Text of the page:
Wednesday, October 31, 2007

NASA ordered to 'fess up re 1965 UFO incident.

Ufologists take the slogan of the Quaker State seriously. "You've got a friend in Pennsylvania!" the motto goes; many think that one of those friends just might be from another planet!

In 1965 residents of the town of Kecksburg, about 40 miles southeast of Pittsburgh, watched a mysterious object fly across their skies and crash, then saw its wreckage taken away by tight lipped federal agents from the American Air Force, Army and NASA.

Sticking to their "it was a meteor" meme, the agencies had pretty much brushed the matter under the rug. But, get this: Pennsylvania's other official slogan is "Memories last a life time" and indeed, four years ago journalist Leslie Kean of New York City sued NASA demanding full disclosure on the mysterious crash. Surprise: the judge found in her favor!

At least, US District Court Judge Emmet Sullivan rejected NASA's request to throw the case out of court. The resulting negotiations led to the agency promising last week that it will conduct a more comprehensive search.

Will they find anything? Stay tuned.

Thanks Shaun Saunders to bringing this to our attention

Ringside watchers differ on 3 billion year old brawl

Say you're in the taproom at the Restaurant at the end of the Universe. Down the bar, one galactic cluster drunkenly bumps into another. Before you know it, they are entangled in a deadly clash so terrible, they're knocking the very dark matter out of each other!

That's what l
ast August, astronomer Douglas Clowe, then at the University of Arizona and his colleagues reported taking place about 3 billion light-years from here in the appropriately-named Bullet Cluster.

But now a Canadian team of researchers led by John W. Moffatt, PhD argues that what the Yanks thought they saw wasn't dark matter at all. Instead, the intermingling of the two vast bodies is resulting in a Modified Gravity event or "MOG" that has bent light passing through the non-dark matter of each cluster from even more distant stellar formations in slightly different ways, giving the appearance, if not the reality of a 'dark" form of matter. Moffatt says their Modified Gravity theory predicts that the force of gravity changes with distance. Is Einstein spinning in his grave?

Back in that restaurant bar, imagine you're watching the two multistellar bodies slowdancing through the lens of your partially filled glass beer mug, while you move it nearer and farther from your eye, and you'll be about right.

Astronomer Clowe and companions stand by their claims, however. That's dark matter out there, they believe.

NASA photo

Tuesday, October 30, 2007

And a microbe shall lead them....

Past futurologist Timothy Leary is vindicated. As he predicted in 1977, genetic reproduction in a gravity free environment does indeed unlock or activate great swathes of the Terran genome, hitherto unexpressed.

At least that's what the results of a study recently released by the National Academy of Sciences suggest.

In "Space Flight alters Bacterial Gene Expression" the forty (yes 40) authors observed that:

"Salmonella bacteria grown aboard the Space Shuttle on its STS 115 mission showed changes in the expression of 160 genes, with the RNA-binding protein Hfq in command....Global microarray and proteomic analyses revealed that 167 transcripts and 73 proteins changed expression with the conserved RNA-binding protein Hfq identified as a likely global regulator involved in the response to this environment."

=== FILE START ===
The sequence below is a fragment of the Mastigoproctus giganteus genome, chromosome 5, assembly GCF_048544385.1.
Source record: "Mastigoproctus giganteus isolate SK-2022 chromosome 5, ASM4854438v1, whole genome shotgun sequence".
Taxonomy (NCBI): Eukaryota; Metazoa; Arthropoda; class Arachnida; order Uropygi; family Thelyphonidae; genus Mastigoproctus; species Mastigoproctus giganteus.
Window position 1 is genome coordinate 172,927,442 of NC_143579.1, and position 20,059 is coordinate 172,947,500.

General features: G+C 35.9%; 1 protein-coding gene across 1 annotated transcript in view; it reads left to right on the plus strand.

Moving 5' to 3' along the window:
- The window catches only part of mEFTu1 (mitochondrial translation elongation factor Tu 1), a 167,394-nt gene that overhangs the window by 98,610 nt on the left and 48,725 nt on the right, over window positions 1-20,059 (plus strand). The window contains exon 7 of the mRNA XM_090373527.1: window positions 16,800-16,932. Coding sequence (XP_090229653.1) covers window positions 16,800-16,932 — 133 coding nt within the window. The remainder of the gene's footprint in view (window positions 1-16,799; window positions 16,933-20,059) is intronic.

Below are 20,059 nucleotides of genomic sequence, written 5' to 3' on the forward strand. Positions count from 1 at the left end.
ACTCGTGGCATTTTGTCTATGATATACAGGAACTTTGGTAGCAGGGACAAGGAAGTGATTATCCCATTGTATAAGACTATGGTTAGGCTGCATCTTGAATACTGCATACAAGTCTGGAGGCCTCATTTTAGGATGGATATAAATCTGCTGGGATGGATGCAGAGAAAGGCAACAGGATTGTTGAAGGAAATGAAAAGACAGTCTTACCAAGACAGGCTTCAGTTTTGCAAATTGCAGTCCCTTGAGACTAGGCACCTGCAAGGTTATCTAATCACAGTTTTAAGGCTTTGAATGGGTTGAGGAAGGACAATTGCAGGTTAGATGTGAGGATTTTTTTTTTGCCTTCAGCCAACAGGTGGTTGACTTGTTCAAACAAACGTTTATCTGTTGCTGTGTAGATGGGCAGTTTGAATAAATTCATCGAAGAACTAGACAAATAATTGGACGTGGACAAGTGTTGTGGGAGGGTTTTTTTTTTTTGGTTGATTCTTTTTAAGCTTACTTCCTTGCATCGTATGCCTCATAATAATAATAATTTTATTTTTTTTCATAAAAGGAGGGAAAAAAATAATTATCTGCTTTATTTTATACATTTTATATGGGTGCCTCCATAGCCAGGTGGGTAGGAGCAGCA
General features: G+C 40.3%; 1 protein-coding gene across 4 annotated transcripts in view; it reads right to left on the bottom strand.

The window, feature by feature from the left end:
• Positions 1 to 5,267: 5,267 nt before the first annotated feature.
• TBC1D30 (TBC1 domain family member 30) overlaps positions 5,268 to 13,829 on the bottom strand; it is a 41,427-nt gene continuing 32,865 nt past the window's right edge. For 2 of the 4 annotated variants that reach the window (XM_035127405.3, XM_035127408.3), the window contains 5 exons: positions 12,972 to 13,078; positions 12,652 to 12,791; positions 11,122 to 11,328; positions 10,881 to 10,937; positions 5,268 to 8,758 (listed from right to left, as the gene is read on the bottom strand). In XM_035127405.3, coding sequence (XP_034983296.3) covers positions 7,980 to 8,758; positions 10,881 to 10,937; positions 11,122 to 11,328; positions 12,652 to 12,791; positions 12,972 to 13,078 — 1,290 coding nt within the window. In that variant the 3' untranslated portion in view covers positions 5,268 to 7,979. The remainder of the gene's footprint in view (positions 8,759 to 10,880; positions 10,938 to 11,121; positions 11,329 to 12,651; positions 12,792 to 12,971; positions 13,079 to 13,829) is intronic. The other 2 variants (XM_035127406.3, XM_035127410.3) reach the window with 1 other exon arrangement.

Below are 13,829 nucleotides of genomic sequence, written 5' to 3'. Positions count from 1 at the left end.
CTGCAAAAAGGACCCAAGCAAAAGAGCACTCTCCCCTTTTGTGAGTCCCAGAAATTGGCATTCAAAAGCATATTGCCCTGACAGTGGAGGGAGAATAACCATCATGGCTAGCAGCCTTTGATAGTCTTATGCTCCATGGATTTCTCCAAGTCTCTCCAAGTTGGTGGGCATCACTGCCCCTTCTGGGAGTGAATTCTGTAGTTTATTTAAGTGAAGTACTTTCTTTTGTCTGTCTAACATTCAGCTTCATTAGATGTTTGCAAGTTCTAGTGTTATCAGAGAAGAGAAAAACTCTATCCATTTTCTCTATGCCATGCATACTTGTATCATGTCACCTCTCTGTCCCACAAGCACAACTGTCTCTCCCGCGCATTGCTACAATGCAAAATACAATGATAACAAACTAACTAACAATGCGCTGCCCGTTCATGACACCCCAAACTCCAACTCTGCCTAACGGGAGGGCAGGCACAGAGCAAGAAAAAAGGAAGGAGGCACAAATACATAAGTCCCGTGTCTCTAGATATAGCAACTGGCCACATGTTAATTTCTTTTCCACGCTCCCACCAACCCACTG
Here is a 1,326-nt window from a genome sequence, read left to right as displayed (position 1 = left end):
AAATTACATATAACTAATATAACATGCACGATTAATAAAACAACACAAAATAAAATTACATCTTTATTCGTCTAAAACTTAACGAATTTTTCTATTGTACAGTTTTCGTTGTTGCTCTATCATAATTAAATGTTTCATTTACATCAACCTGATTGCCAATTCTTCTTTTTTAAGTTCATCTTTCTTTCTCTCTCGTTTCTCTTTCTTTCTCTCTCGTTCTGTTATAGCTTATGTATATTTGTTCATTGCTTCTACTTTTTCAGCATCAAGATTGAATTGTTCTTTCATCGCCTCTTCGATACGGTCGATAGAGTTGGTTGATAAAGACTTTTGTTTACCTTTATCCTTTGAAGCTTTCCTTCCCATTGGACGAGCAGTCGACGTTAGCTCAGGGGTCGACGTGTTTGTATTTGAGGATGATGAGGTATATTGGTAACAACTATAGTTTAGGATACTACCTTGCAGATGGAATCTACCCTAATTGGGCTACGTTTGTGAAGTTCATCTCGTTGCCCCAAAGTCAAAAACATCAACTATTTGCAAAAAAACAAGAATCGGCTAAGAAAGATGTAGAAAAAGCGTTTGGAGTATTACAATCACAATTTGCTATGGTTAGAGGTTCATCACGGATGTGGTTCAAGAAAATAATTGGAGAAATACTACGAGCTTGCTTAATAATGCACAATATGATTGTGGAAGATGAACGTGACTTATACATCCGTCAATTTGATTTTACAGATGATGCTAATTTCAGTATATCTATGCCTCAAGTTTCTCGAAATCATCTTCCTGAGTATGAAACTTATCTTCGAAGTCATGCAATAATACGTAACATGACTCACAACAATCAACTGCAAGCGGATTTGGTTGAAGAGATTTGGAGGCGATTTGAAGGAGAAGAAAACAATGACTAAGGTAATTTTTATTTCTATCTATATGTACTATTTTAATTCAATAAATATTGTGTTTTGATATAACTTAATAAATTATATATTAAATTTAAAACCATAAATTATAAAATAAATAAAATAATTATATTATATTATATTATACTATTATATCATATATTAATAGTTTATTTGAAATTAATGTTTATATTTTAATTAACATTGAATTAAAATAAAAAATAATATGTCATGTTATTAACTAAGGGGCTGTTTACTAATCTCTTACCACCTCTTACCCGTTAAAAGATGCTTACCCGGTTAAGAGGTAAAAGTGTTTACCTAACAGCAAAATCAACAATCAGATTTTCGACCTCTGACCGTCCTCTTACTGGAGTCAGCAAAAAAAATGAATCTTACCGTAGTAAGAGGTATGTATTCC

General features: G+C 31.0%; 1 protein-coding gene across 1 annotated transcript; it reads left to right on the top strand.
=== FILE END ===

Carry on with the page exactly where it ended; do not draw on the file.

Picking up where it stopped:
The researchers concluded that it was the absence of gravity that precipitated the novel gene expression.

Similarly in Exo-Psychology Leary wrote that "[t]he significance of extraterrestrial flight has not yet been fully understood. Just as land-dwelling organisms rapidly develop neural and physiological equipment for the new environment, this transition to zero-gravity and extraterrestrial radiation will trigger off genetic and neurological changes necessary to adapt to interstellar life.

But as microbiologist Elio notes in his Small Things Considered blog, zero gravity is likely but one of the environmental changes the E Coli aboard the Shuttle went through:

"Besides gravity, which is clearly the focus of this paper, they really should control for a less obvious but potentially much more important factor: radiation. Our atmosphere shields us from an enormous amount of the stuff. The bacterial cultures that flew got exposed to much higher levels of radiation than the cultures that stayed on the ground, so it's entirely possible that the increased virulence is due to a mutation and/or general stress on the DNA repair machinery.

Dove suspects that "the reason they didn't look at this is that it was much easier to do gene expression chip profiling, rather than doing whole-genome sequencing on both cultures."

In a related vein, the High Priest of Psychedelia described psychological/philosophical impacts of zero G on several veterans of the lunar expeditions, who experienced it for extended periods:

"The beginnings of exo-psychological adaptation can be noted in several lunar veterans who returned claiming cosmic insights (Mitchell), philo­sophic revelations (Schweickart), and rebirth symptoms (Aldrin). "

How, one wonders, has that held up for the new generation of International Space Stationeers? Ten years along, any neo-philosophers among them? What about their post- space station progeny?

(Image courtesy NASA and public domain)

Friday, October 26, 2007

Totalitarian tech update

Cyber-utopian Cory Doctorow ponders: Is there a totalitarian urge embedded in our new technologies? Listen to his Leonardo Lecture at Simon Fraser University in Canada. This